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Oregon defense dominating thanks to surprising D-line play

How is this happening? How is Oregon's 2009 defense outplaying Oregon's 2008 defense, which was clearly more talented?

How could it be that Oregon is tied for 10th in the nation in takeaways so far this season, with 19, while the USC Trojans, who come calling at Autzen this Saturday night, are tied for 100th, with nine? How, with an injury-plagued secondary, are the Ducks leading the Pac-10 in pass defense?

True, first-year head coach Chip Kelly inherited some enviable depth from his predecessor, Mike Bellotti. Yes, the youngsters defensive coordinator Nick Aliotti has plugged in to replace corners Walter Thurmond III and Willie Glasper (out for the season) and safety T.J. Ward (missed five games), are talented athletes who have seized their opportunities. Take a bow, John Boyett, Anthony Gildon and Cliff Harris.

But look past the corners, if you will, to that corner of the Oregon practice field where first-year defensive line coach Jerry Azzinaro is drilling his charges. Don't get too close, lest you find yourself spritzed by the saliva of the excitable coach Az, whose emphasis on high energy, hard work and technique has worked wonders with a line that, until the season started, didn't look like anything special.

"He's got those guys hitting the sled til they're blue in the face," said an admiring Aliotti.

"The way we work, how hard we hit in practice, it's a pleasure just to get to the game," said defensive tackle Brandon Bair, who recorded seven tackles and a sack against Washington last Saturday. Like lightning quick end Will Tukuafu, who split a sack and posted 1.5 tackles for loss against the Huskies, Bair has returned to the program from a Mormon mission. Both are 25; both add a focus and maturity to the unit that has elevated the play of the younger guys. Those include Tyrell Irvin, whose 37 ½-inch vertical jump is best on the team, and who recovered a blocked punt for Oregon's first touchdown at Washington.

Aliotti has long preferred to bolster run support by placing a heavy burden on his gifted corners. By requiring them to play man-up, he frees another defender to stop the run. With the plague of injuries in the secondary this season, he's been less willing to do that. Instead, Oregon is playing more aggressive up front.

"We've been zone-dogging, pressuring a little bit more, trying to take some of the heat off the corners," said Aliotti. That tactic has ratcheted up the pressure on Oregon's unheralded front four, which, so far, has been up to the task.

Before this season, I'd come to view Kelly as a kind of gregarious savant, quick with a smile and a quip, happy to be taking a break from his main gig, which entailed many hours locked in his office, blackout shades drawn, poring over video, probing for the ways to attack a defense.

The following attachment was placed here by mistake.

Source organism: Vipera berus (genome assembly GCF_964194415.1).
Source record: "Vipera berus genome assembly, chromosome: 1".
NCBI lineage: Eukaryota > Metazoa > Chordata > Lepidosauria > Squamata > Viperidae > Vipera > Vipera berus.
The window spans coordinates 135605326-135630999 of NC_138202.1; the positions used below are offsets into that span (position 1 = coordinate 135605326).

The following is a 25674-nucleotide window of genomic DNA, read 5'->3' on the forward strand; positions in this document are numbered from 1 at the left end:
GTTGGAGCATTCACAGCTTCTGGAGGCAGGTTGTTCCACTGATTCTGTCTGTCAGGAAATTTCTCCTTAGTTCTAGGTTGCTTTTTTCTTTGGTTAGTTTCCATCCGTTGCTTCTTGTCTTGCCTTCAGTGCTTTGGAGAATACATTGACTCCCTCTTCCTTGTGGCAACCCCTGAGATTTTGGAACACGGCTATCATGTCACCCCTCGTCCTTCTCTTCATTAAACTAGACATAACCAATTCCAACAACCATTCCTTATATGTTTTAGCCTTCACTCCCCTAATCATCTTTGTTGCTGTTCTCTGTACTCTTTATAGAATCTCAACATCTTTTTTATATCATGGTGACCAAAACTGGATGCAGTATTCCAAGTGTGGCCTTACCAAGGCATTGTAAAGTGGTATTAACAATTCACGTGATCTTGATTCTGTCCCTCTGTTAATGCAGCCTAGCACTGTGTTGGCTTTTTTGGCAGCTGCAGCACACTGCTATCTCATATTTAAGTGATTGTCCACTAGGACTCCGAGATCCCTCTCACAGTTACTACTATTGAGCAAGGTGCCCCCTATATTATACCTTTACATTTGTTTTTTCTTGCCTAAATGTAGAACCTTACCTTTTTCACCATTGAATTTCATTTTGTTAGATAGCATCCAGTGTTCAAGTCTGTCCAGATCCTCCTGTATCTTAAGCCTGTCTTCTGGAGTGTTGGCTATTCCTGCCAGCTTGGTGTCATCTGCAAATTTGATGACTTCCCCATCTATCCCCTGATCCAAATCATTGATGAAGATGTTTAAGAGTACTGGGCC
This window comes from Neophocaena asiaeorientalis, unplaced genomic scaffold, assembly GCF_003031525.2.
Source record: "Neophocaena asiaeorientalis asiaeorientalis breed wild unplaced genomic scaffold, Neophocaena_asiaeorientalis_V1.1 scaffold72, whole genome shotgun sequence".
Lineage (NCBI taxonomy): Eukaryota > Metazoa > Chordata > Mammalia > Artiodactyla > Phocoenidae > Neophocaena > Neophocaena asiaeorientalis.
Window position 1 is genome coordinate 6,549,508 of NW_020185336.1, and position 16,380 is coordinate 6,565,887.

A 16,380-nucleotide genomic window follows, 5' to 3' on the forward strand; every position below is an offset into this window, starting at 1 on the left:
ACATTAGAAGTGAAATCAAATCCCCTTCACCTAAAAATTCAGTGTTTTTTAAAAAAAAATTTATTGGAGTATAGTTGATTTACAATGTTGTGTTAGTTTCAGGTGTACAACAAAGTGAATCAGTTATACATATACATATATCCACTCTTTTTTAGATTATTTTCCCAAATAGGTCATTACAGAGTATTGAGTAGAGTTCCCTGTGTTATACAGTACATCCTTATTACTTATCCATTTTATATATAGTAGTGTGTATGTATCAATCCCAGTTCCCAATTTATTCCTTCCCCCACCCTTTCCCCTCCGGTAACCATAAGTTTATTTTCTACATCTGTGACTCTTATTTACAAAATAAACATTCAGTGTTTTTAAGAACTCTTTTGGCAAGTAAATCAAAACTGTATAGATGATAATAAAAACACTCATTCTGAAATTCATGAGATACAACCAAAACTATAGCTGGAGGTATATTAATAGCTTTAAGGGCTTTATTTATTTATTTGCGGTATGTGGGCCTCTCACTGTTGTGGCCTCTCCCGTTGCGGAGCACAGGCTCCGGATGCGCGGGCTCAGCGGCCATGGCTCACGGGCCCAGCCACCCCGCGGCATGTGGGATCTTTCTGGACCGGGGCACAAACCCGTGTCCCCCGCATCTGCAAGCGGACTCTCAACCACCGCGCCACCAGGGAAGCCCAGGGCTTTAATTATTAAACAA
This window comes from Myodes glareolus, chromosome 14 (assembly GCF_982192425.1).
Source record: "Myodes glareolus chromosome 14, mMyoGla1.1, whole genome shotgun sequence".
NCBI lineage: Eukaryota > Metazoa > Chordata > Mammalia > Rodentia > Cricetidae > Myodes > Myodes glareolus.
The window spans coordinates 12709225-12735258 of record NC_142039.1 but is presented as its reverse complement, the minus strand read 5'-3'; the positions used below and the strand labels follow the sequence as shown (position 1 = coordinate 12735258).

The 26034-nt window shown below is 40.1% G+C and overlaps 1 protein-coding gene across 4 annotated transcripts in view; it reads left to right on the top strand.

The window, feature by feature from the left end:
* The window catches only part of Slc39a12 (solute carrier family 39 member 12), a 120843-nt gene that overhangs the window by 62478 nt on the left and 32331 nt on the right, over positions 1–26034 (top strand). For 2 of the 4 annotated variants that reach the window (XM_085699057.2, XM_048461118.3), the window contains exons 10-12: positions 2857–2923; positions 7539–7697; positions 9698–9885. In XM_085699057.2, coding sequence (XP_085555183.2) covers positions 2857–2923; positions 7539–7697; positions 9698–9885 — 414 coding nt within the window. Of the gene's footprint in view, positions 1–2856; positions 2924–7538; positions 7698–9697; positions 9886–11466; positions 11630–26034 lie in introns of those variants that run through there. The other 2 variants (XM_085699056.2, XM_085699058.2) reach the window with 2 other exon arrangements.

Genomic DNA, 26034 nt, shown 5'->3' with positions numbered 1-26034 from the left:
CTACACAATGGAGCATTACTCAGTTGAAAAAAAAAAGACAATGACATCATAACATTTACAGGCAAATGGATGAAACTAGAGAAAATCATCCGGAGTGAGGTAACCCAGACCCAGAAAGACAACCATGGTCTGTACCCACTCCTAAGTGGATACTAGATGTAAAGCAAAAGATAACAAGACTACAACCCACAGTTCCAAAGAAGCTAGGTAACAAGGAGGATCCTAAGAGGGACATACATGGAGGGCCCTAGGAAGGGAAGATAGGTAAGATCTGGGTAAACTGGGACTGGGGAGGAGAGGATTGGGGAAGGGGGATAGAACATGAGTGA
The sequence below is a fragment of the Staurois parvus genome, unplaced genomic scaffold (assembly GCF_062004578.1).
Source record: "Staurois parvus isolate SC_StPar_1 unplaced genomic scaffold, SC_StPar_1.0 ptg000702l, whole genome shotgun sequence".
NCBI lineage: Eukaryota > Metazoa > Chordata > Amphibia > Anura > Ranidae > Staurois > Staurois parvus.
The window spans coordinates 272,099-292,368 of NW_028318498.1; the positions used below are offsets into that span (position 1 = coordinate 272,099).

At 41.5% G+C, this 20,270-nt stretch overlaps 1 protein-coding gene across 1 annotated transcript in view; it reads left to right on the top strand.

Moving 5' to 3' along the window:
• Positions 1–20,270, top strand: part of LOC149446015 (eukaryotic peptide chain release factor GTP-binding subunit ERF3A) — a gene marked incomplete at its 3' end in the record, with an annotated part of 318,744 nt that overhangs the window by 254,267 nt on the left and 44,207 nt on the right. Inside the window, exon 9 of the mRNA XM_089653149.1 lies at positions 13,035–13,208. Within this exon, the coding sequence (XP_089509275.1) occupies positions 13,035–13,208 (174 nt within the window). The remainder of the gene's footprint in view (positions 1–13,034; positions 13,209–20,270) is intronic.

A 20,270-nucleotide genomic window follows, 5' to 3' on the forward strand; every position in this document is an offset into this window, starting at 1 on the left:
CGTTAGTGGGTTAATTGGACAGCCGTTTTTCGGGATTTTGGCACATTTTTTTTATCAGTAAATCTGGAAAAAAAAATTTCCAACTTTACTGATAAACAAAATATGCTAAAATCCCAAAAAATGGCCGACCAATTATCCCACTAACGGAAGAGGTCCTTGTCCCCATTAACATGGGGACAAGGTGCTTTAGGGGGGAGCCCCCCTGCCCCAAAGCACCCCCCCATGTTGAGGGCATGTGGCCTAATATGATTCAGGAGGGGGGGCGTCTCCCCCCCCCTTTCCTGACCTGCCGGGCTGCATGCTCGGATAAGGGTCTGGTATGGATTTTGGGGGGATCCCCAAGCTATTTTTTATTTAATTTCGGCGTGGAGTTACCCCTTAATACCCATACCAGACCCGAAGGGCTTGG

Turns out the new headman is a bit of a hard-ass. Kelly had no trouble hardening his heart early in his tenure. One of the two assistants from Bellotti's staff he did not retain was Michael Gray, the defensive line coach, a favorite son who'd played his college ball at Oregon.

Kelly replaced him with the delightful, if slightly gruff Azzinaro, an itinerant assistant whose 14 stops have included stays at Syracuse (where he mentored Dwight Freeney), Boston College, Duke and, most recently, Marshall. Before a recent interview, the native Staten Islander availed himself of some smokeless tobacco, prompting a reporter to joke, "Why don't I not write that you're dipping?" Not missing a beat, coach Azz replied, "Why don't you write ... that I don't give a s___ what you write."

It was said with a smile. When I tried to draw him out on schemes -- did his guys play one-gap, two-gap? -- he replied, "All that stuff is good, but what it comes down to is -- and I wish it was more complicated than this: Do your guys play their asses off? And can you count on them? Ours do, and we can."

This is going to be very interesting. Oregon State fielded what I thought was a fairly stout dee, but the Trojans gashed vast holes in its line last Saturday night, catapulting Allen Bradford to a breakout, 147-yard, two touchdown performance. Is this Ducks defense about to be exposed?

My gut tells me no. Less talented than previous Oregon teams, there is nonetheless something special about this "band of brothers," as the Ducks refer to one another. As Thurmond told me after last Saturday's win, "That first game" -- the disastrous, punch-marred loss at Boise State -- "was either going to break us, or make us stronger."

Galvanized by a sense of urgency and a nonexistent margin for error, Oregon hasn't lost since. The Ducks have played hard, and for each other. When the offense has struggled, defense and special teams have picked it up: the Ducks have recorded six non-offensive touchdowns this season.

Another way in which Kelly has put his stamp on this program: faster, more difficult, more intense practices. This team can rattle off 30 plays in a 12-minute period. "There are times" said Aliotti, "we run a play, I can barely get the call out of my mouth before the ball's spotted for the next play. It's ridiculous."

In addition to forcing defenders to think and execute on the run, Kelly's up-tempo practices have created additional snaps for second- and third-teamers, the guys who've bailed out the team in the wake of critical injuries. To a man -- to a Duck? -- Oregon players point to their superb preparation as the main reason for their post-Boise success.

"You prepare better than anybody I've ever been around," Kelly told them in a team meeting last week. "And that's where your confidence comes from. Like I told you before, pressure is what you feel when you don't know what you're doing."

These guys know what they're doing -- especially Jerry's kids.

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